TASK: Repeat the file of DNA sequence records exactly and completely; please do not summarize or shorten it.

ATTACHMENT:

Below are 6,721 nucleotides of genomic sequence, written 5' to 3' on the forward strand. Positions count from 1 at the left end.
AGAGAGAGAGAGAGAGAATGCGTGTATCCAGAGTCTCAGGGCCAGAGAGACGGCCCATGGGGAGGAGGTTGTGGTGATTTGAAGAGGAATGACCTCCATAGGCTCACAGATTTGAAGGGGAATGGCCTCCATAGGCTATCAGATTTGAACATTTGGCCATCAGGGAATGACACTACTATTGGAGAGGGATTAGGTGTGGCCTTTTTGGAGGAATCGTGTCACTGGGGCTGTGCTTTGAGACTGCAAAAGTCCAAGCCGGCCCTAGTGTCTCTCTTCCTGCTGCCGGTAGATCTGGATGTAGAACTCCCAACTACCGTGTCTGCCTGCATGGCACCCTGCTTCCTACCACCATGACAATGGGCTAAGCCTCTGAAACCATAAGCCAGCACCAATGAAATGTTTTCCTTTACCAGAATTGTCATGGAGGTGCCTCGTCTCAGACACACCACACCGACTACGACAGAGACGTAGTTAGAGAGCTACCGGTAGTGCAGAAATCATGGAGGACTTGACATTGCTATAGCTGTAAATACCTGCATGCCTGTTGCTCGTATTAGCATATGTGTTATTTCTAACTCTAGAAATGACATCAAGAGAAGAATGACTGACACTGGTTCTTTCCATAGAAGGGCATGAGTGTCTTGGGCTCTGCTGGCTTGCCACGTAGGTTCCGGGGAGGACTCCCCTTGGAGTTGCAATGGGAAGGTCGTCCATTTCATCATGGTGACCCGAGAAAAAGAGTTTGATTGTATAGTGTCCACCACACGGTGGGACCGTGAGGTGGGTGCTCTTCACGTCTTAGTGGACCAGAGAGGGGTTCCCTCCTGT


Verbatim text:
Below are 6,721 nucleotides of genomic sequence, written 5' to 3' on the forward strand. Positions count from 1 at the left end.
AGAGAGAGAGAGAGAGAATGCGTGTATCCAGAGTCTCAGGGCCAGAGAGACGGCCCATGGGGAGGAGGTTGTGGTGATTTGAAGAGGAATGACCTCCATAGGCTCACAGATTTGAAGGGGAATGGCCTCCATAGGCTATCAGATTTGAACATTTGGCCATCAGGGAATGACACTACTATTGGAGAGGGATTAGGTGTGGCCTTTTTGGAGGAATCGTGTCACTGGGGCTGTGCTTTGAGACTGCAAAAGTCCAAGCCGGCCCTAGTGTCTCTCTTCCTGCTGCCGGTAGATCTGGATGTAGAACTCCCAACTACCGTGTCTGCCTGCATGGCACCCTGCTTCCTACCACCATGACAATGGGCTAAGCCTCTGAAACCATAAGCCAGCACCAATGAAATGTTTTCCTTTACCAGAATTGTCATGGAGGTGCCTCGTCTCAGACACACCACACCGACTACGACAGAGACGTAGTTAGAGAGCTACCGGTAGTGCAGAAATCATGGAGGACTTGACATTGCTATAGCTGTAAATACCTGCATGCCTGTTGCTCGTATTAGCATATGTGTTATTTCTAACTCTAGAAATGACATCAAGAGAAGAATGACTGACACTGGTTCTTTCCATAGAAGGGCATGAGTGTCTTGGGCTCTGCTGGCTTGCCACGTAGGTTCCGGGGAGGACTCCCCTTGGAGTTGCAATGGGAAGGTCGTCCATTTCATCATGGTGACCCGAGAAAAAGAGTTTGATTGTATAGTGTCCACCACACGGTGGGACCGTGAGGTGGGTGCTCTTCACGTCTTAGTGGACCAGAGAGGGGTTCCCTCCTGT